I found myself horribly impatient with not only Fixie’s inability to leave things alone, but also her repeated failure to defend herself from her narcissistic siblings. The romance between Seb and Fixie, complicated by the presence of Whiny Briony, is a touch unsavoury, though I did like the meet-cute setup. Ryan is so irredeemably awful from the outset I could never take him seriously.

That said, there were moments that I found entertaining, the shop assistants in Farr’s, the family business, were amusing, and I particularly enjoyed it when the Cake Club crashed the Farr’s store’s ‘relaunch’ party.

I Owe You One is an undemanding romantic comedy, and I expect fans of Kinsella will generally enjoy it, unfortunately I found it just tolerable.

++++++

Read an Excerpt

Available to Purchase

Penguin AU | Booktopia I Amazon Au

Book Depository I Amazon US I Amazon UK

#lovebetweenthepages

Stuff on Sundays: 2019 Hugo Award Finalists Announced

Best Novel

• The Calculating Stars, by Mary Robinette Kowal (Tor)

• Record of a Spaceborn Few, by Becky Chambers (Hodder & Stoughton / Harper Voyager)

• Revenant Gun, by Yoon Ha Lee (Solaris)

• Space Opera, by Catherynne M. Valente (Saga)

• Spinning Silver, by Naomi Novik (Del Rey / Macmillan)

• Trail of Lightning, by Rebecca Roanhorse (Saga)

Best Series

• The Centenal Cycle, by Malka Older (Tor.com Publishing)

• The Laundry Files, by Charles Stross (most recently Tor.com Publishing/Orbit)

• Machineries of Empire, by Yoon Ha Lee (Solaris)

• The October Daye Series, by Seanan McGuire (most recently DAW)

• The Universe of Xuya, by Aliette de Bodard (most recently Subterranean Press)

• Wayfarers, by Becky Chambers (Hodder & Stoughton / Harper Voyager)

Lodestar Award for Best Young Adult Book

• The Belles, by Dhonielle Clayton (Freeform / Gollancz)

• Children of Blood and Bone, by Tomi Adeyemi (Henry Holt / Macmillan Children’s Books)

• The Cruel Prince, by Holly Black (Little, Brown / Hot Key Books)

• Dread Nation, by Justina Ireland (Balzer + Bray)

• The Invasion, by Peadar O’Guilin (David Fickling Books / Scholastic)

• Tess of the Road, by Rachel Hartman (Random House / Penguin Teen)

See more Hugo Award Finalists

Who would you vote for?

Review: Smoke and Iron by Rachel Caine

 

Title: Smoke and Iron {The Great Library #4}

Author: Rachel Caine

Published: Berkley July 2018

Status: Read July 2018

++++++

My Thoughts:

Smoke and Iron is another fabulous instalment in Rachel Caine’s The Great Library young adult fantasy series, following Ink and Bone, Paper and Fire, and Ash and Quill.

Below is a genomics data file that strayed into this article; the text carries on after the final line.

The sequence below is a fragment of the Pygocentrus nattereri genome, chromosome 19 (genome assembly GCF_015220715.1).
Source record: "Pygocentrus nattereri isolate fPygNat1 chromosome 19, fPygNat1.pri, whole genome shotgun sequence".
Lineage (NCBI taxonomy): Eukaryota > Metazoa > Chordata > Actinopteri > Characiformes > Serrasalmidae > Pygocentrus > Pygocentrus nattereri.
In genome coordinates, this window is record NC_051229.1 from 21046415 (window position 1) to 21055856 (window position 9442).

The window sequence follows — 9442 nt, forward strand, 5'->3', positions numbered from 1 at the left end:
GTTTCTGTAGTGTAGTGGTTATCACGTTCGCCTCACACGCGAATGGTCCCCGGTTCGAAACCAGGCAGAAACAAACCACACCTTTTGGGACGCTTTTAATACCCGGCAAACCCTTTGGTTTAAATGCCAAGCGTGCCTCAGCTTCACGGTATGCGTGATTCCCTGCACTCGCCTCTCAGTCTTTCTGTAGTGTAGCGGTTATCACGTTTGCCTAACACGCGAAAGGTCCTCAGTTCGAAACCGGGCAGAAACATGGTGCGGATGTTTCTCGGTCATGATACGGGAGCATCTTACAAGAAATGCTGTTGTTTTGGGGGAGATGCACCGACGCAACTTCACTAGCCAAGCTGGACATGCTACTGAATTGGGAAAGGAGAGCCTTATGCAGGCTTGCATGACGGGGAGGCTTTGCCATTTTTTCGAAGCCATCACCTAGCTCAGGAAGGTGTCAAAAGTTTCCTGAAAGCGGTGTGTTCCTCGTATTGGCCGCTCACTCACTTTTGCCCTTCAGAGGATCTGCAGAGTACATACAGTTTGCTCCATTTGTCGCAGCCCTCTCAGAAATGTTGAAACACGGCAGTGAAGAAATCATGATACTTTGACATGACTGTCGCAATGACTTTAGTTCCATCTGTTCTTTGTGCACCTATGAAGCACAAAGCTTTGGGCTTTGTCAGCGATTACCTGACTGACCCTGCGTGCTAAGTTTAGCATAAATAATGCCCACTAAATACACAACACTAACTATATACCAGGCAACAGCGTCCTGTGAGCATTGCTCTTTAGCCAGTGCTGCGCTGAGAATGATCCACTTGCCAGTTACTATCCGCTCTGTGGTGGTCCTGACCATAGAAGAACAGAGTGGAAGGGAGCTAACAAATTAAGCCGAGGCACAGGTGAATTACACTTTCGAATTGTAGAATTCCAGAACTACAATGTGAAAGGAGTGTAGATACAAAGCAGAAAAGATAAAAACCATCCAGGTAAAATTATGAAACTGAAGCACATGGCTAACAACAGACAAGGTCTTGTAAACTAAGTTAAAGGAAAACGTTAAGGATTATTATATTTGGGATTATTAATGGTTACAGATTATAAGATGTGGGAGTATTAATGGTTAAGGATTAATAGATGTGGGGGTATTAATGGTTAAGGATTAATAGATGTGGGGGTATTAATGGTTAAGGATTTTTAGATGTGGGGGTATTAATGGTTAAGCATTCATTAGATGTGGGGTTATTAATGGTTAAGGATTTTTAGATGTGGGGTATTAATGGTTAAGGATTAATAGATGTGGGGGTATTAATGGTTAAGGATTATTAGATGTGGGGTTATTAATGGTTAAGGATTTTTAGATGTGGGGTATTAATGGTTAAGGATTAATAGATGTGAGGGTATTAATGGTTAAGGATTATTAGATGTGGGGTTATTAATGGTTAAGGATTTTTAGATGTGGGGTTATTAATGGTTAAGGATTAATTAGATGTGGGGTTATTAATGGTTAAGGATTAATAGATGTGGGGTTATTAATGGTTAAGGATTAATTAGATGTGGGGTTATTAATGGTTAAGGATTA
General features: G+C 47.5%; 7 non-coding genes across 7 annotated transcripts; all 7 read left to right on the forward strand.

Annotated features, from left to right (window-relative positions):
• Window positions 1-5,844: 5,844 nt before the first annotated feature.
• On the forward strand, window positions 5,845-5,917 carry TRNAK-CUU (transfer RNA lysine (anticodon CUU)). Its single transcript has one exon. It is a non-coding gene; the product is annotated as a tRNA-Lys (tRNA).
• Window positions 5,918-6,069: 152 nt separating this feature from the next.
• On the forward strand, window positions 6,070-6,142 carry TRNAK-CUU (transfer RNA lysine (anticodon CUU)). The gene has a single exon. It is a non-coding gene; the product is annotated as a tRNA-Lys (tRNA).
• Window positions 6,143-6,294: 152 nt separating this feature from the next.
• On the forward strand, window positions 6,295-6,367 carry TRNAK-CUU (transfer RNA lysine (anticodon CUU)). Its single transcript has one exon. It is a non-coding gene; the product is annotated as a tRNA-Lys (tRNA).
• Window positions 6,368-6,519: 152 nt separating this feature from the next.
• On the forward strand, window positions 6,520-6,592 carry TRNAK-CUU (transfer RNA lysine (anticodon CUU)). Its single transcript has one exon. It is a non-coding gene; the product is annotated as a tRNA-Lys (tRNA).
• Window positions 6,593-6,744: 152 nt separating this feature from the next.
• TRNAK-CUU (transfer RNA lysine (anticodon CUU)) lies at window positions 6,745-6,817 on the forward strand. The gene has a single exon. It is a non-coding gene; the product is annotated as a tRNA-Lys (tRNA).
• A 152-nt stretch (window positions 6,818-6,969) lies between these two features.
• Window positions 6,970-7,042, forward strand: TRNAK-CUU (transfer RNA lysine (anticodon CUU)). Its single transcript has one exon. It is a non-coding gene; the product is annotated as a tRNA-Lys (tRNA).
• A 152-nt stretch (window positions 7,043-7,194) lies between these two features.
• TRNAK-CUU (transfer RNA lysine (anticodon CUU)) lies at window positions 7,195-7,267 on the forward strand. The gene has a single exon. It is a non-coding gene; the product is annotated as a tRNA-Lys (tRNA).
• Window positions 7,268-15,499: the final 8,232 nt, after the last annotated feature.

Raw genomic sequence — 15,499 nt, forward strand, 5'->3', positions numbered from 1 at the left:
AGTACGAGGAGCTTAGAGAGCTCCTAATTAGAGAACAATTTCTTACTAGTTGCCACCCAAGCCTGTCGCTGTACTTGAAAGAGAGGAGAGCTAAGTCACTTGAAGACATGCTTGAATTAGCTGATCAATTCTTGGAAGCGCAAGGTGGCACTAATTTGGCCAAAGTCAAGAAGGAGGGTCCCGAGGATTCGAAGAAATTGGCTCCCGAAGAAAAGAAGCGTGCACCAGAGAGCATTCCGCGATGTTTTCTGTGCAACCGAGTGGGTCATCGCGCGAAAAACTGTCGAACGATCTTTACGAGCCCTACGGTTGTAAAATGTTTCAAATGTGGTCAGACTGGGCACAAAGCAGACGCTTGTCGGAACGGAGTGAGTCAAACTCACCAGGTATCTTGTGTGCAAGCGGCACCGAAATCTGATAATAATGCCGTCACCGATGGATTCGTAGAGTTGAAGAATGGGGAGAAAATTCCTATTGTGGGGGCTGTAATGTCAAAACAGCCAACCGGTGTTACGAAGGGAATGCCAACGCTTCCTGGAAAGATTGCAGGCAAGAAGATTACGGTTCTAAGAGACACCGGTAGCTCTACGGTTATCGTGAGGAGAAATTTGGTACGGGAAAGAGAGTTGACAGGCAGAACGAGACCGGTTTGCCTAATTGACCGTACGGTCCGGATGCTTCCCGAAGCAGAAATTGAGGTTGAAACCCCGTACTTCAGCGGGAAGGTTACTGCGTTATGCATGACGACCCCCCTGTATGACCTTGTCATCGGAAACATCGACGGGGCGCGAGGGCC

“The Archivist made us into an ugly thing,… A thing that used fear to control the world. But we are not what he made us. We are more. We stand, unafraid. And together. Because we are the Great Library!”

In a world where book ownership is forbidden, the rebellion determined to free knowledge from the Archivist’s Iron grip, and save The Great Library, is about to spill in to war.

The story picks up almost immediately following the events of Ash and Quill. This instalment unfolds from the viewpoints of Jess, Morgan, Khalila, and Wolfe. While Jess (impersonating his twin brother, Brendan) endeavours to learn the Archivist’s secrets, Morgan has returned to the Obscurist’s Iron Tower seeking vulnerabilities she can exploit. Meanwhile Wolfe struggles to hold onto his sanity deep in the cells of Alexandria, and Khalila does her best to keep her friends, and their mission, safe and on track.

The plot is fast paced and tension filled. Each member of the rebel group has an important part to play in preparation for the coming Feast of Greater Burning, the stakes are higher, and the risks greater, than ever.

The final book in this series, Sword and Pen, is not expected to be published until 2020. Such a long time to wait!

++++++

Available to Purchase from

Penguin US I Murdoch Books AU or your preferred retailer

Review: Accidental Death? By Robin Bowles

 

Review: Accidental Death? When things may not be as they seem.

Author: Robin Bowles

Published: Scribe Publications, May 2018

Status: Read January 2019

++++++

 

My Thoughts:

Robin Bowles has published a number of true crime books covering some of Australia’s most high profile crimes, including the death of toddler Jaidyn Leskie, and the abduction and murder of English backpacker, Peter Falconio. She seems most interested in cases where the facts are uncertain, and it is this ambiguity she explores in Accidental Death?.

Bowles presents six interesting cases in this book, some with which I was familiar from media coverage, some not. They are all tragic tales of lives cut short, in which absolute culpability is not easily ascribed. I found ‘26 Seconds’ particularly maddening, and ‘There is a Kid Under the Water!’ utterly heartbreaking.

While her research seems thorough, Bowles is not simply an objective reporter of the facts. Though not necessarily a bad thing, her personal bias is often evident in her storytelling, which is generally unusual for the genre.

I thought Accidental Death? was a thought provoking read, an interesting examination of blame, guilt, and justice, and the lack thereof.

++++++

 

Available to Purchase from

Scribe Publications or your preferred retailer

Previous Older Entries Next Newer Entries